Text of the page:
The principle of non-maleficence would hold, since the distressing complaint of incontinence would be replaced with an equally distressing one. The duty of care in legal terms generally arises when a person can see that careless conduct is likely to cause physical injury or damage to another person Furlong Additionally, from the Sidaway case the judge stated that the test from the case of Bolam v.

Firstly the code advises on standards of practice and gives ethical guidance to nurses.

If this was the case the nurse should not have carried out the catheterisation and consulted the doctor who would have taken the three-stage test laid down in the case of R C.

If individuals are allowed the freedom to act autonomously they will be happier. Otherwise a nurse could find herself in court. Accountability is concerned with weighing up the interests of patients in complex situations by using professional knowledge, judgment and skills to make that decision.

Sometimes the harm is unavoidable, even intentional, as in surgery. This would provide evidence in any later dispute. Moreover in the case of Sidaway v Board of Governors of the Bethlem Royal Hospital Lord Scarman stated that a health care professional may lawfully withhold information that the professional believes may damage the patients mental or emotional well-being, and not be in breach of duty to the patient.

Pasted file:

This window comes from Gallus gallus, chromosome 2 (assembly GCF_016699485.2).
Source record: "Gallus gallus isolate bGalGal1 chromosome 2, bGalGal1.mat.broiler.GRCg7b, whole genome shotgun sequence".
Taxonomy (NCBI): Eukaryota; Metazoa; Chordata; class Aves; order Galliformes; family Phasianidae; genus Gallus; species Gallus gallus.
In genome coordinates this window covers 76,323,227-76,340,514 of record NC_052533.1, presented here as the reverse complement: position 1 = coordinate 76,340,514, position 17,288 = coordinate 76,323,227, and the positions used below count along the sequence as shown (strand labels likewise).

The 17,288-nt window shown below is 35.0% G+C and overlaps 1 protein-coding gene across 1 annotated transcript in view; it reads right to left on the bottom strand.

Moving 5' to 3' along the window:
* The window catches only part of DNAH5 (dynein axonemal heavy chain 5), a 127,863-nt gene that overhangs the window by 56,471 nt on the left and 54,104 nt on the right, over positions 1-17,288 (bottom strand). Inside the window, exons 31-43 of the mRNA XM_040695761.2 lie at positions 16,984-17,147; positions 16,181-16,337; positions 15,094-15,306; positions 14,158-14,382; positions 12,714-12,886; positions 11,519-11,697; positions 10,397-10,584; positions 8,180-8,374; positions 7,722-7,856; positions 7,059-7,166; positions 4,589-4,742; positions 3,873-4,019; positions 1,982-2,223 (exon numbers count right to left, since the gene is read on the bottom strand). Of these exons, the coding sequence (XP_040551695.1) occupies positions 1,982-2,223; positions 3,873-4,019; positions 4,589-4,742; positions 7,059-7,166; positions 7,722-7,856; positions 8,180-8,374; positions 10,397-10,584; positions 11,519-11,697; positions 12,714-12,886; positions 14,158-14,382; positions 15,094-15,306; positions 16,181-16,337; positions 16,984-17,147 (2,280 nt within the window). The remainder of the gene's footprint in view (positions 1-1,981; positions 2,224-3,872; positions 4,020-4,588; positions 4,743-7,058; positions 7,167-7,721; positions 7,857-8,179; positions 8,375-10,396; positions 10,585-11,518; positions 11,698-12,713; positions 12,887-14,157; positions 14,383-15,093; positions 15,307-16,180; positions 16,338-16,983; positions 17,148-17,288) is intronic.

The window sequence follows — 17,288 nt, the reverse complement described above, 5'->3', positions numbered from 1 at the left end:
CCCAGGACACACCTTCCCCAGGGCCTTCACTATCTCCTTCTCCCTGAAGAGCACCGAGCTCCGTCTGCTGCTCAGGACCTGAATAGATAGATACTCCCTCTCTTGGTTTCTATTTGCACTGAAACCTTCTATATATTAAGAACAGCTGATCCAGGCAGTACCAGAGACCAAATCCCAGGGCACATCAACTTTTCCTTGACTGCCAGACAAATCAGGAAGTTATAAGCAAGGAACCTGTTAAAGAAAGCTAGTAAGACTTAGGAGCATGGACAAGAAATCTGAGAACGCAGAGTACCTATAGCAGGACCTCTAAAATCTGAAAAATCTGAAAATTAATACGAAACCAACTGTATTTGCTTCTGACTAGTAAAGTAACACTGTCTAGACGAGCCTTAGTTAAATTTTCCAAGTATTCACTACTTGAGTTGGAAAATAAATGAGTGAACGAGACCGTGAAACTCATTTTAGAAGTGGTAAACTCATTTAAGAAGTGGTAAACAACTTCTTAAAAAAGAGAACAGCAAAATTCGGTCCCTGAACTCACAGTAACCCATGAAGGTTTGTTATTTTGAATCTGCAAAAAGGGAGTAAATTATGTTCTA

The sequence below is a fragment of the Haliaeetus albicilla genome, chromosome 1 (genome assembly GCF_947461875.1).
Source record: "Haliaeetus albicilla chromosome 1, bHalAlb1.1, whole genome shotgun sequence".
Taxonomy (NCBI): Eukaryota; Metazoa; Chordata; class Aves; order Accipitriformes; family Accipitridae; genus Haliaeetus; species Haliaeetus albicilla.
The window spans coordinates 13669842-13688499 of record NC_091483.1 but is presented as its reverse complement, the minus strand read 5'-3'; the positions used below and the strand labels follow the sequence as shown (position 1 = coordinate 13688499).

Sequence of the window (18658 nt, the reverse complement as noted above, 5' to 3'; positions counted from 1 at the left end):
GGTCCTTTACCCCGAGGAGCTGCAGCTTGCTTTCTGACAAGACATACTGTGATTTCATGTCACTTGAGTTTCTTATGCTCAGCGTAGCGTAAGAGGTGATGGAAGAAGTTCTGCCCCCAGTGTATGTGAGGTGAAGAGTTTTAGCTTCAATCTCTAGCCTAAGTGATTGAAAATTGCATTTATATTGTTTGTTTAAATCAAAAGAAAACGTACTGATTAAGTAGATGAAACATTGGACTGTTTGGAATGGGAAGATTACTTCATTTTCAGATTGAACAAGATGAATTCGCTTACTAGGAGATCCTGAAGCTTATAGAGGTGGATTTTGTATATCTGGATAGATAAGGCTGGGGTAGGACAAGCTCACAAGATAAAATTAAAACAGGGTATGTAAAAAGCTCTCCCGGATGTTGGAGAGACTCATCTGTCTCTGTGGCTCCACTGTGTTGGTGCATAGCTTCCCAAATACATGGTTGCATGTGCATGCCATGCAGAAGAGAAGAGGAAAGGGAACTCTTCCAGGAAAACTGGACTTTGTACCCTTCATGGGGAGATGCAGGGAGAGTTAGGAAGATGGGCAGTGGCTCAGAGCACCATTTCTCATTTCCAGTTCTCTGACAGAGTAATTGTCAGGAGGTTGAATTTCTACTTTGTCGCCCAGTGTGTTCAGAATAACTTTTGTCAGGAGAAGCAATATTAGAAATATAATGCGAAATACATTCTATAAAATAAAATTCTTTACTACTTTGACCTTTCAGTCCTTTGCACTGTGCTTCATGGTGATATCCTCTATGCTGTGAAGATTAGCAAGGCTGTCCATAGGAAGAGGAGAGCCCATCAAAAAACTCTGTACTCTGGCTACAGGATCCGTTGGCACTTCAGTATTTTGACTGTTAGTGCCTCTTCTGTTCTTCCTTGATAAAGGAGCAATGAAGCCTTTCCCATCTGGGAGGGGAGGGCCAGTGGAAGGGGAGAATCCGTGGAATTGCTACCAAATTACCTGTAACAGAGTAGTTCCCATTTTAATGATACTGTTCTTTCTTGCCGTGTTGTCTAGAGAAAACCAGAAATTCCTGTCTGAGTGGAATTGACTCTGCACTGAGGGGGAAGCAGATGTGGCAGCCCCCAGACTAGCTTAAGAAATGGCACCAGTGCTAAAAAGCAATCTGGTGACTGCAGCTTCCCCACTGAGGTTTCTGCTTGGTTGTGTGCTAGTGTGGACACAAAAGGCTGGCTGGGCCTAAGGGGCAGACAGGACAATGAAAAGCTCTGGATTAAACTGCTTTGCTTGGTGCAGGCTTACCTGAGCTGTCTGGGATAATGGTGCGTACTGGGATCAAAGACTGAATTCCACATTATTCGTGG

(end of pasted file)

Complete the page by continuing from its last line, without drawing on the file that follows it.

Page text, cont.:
A statement was made in the case of Schloendorff v. The code of professional conduct sets out the professional accountability and states that:Nurse Accountability – Consent for Catheterisation, Professional Law and Ethics. An elderly lady, 78 year old Mrs Jones was admitted to the unit from a local nursing home following an acute myocardial infarction.

Accountability is at the heart of nursing, weaving its way through nursing practice in all settings and at all levels. It’s an energizing force throughout an organization. Where a culture of accountability exists, people do what they say they’ll do.

AbstractHey, M. () Improving efficiency with delegated consent-taking.

Nurse Accountability – Consent for Catheterisation, Professional Law and Ethics

This is an extended version of the article published in Nursing Times; 27, This article outlines an initiative allowing consultants to delegate the taking of patient consent to senior nurses and physiotherapists.

Another general principle of informed consent is that it is the health care provider doing the procedure or treatment that obtains the informed consent of the patient, including a nurse midwife or nurse anesthetist, as examples.

ABSTRACT: Before surgery, the informed consent process is the practical application of shared decision making between a surgeon and a patient. However, nurses, as enlightened patient advocates, also have an entrusted interest in fully understanding the legal and ethical considerations of the.

Accountability of Professional Nurses: Informed Consent Informed consent is used as a safeguard to ensure the patient’s understanding of the care or procedure needed to treat a medical issue.

It also ensures the patient’s understanding of any adverse effects that can occur due to the care or procedure needed.

Accountability of professional nurses informed consent